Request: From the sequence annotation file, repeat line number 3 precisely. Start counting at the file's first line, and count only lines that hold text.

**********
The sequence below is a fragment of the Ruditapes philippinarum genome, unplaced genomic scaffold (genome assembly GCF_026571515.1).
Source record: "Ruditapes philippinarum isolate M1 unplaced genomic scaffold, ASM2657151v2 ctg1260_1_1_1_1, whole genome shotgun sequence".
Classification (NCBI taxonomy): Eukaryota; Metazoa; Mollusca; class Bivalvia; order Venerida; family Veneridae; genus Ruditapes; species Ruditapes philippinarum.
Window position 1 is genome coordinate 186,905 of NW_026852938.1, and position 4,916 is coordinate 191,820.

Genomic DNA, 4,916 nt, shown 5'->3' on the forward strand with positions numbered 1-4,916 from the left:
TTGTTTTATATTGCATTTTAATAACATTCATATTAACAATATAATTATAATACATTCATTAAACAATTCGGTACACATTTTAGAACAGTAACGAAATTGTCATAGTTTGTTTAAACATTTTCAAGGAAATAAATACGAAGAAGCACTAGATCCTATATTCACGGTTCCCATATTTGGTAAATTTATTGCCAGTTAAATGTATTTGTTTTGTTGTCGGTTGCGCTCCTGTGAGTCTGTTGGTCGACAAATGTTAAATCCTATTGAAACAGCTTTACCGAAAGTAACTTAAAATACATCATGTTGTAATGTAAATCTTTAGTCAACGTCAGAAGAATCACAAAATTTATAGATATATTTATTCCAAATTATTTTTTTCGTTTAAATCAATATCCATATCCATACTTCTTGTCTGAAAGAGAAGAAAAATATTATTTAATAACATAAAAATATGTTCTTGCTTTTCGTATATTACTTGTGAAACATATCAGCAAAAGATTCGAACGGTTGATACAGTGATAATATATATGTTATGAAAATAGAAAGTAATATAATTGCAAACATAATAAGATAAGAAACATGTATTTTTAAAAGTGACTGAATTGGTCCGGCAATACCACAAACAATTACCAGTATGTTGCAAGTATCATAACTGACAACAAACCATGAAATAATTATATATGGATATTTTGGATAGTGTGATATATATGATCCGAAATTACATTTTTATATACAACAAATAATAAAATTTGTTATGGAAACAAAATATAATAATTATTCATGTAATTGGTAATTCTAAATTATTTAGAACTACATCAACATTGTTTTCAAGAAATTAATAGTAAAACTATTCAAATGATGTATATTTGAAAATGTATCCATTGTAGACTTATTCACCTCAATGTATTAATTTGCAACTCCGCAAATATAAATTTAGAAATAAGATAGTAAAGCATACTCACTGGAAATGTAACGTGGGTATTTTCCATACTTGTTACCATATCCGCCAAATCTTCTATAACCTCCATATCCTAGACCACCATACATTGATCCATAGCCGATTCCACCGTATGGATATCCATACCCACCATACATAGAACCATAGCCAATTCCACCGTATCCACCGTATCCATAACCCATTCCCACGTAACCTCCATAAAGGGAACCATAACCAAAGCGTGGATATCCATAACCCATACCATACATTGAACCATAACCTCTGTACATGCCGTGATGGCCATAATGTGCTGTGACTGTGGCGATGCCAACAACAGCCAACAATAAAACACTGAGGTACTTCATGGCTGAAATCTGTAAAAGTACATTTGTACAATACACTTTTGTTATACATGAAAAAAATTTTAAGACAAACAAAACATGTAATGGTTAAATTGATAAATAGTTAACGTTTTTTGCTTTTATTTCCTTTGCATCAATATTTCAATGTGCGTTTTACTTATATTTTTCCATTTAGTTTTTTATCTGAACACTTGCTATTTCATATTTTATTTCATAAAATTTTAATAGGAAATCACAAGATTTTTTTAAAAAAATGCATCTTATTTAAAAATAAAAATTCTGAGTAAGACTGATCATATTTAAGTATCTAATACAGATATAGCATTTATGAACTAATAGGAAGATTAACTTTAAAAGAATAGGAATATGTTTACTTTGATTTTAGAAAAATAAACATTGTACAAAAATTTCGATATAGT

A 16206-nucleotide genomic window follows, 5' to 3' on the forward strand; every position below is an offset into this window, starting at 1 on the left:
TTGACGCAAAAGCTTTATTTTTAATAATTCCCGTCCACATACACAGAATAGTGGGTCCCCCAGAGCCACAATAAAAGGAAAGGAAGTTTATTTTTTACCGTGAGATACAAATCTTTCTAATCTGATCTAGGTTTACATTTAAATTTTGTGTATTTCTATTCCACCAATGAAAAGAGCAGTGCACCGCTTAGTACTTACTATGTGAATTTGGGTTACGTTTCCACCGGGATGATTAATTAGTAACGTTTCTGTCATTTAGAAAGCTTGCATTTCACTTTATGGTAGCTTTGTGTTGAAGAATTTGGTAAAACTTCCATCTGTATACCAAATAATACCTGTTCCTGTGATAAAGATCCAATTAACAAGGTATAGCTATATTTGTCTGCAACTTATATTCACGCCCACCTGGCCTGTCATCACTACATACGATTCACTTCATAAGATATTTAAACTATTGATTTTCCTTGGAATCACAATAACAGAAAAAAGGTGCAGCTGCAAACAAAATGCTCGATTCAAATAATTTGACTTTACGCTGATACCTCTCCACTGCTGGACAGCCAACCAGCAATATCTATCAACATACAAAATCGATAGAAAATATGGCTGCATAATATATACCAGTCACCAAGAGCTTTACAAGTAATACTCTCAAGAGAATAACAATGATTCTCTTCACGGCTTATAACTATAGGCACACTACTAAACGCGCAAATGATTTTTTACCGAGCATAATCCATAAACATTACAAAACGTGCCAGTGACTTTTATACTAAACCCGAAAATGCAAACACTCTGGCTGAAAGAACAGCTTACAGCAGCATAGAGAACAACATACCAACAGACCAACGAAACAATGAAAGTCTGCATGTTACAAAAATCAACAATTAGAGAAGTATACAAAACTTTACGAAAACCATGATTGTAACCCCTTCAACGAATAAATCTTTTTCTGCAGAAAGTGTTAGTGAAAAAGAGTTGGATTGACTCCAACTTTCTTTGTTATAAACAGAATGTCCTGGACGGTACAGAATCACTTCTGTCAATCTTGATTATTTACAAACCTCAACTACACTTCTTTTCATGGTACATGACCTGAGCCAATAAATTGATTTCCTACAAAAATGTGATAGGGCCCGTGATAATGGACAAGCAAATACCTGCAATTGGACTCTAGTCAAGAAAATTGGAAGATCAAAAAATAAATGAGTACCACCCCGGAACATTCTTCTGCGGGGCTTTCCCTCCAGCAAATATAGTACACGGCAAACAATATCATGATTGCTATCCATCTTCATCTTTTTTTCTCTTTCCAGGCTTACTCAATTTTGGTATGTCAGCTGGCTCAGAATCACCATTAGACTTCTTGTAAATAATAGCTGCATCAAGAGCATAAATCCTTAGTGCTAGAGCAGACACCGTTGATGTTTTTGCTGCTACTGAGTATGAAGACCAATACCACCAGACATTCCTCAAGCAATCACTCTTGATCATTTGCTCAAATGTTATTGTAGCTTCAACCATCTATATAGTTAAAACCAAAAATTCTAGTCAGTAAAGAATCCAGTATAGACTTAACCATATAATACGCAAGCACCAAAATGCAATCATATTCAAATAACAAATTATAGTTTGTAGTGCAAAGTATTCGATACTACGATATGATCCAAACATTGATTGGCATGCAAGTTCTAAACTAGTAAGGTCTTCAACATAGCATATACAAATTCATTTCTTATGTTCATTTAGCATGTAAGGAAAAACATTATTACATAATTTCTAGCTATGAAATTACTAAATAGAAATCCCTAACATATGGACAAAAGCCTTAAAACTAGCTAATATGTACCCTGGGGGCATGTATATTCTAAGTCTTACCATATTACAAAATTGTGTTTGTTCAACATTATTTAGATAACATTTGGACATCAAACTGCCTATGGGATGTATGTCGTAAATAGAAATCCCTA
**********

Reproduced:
Classification (NCBI taxonomy): Eukaryota; Metazoa; Mollusca; class Bivalvia; order Venerida; family Veneridae; genus Ruditapes; species Ruditapes philippinarum.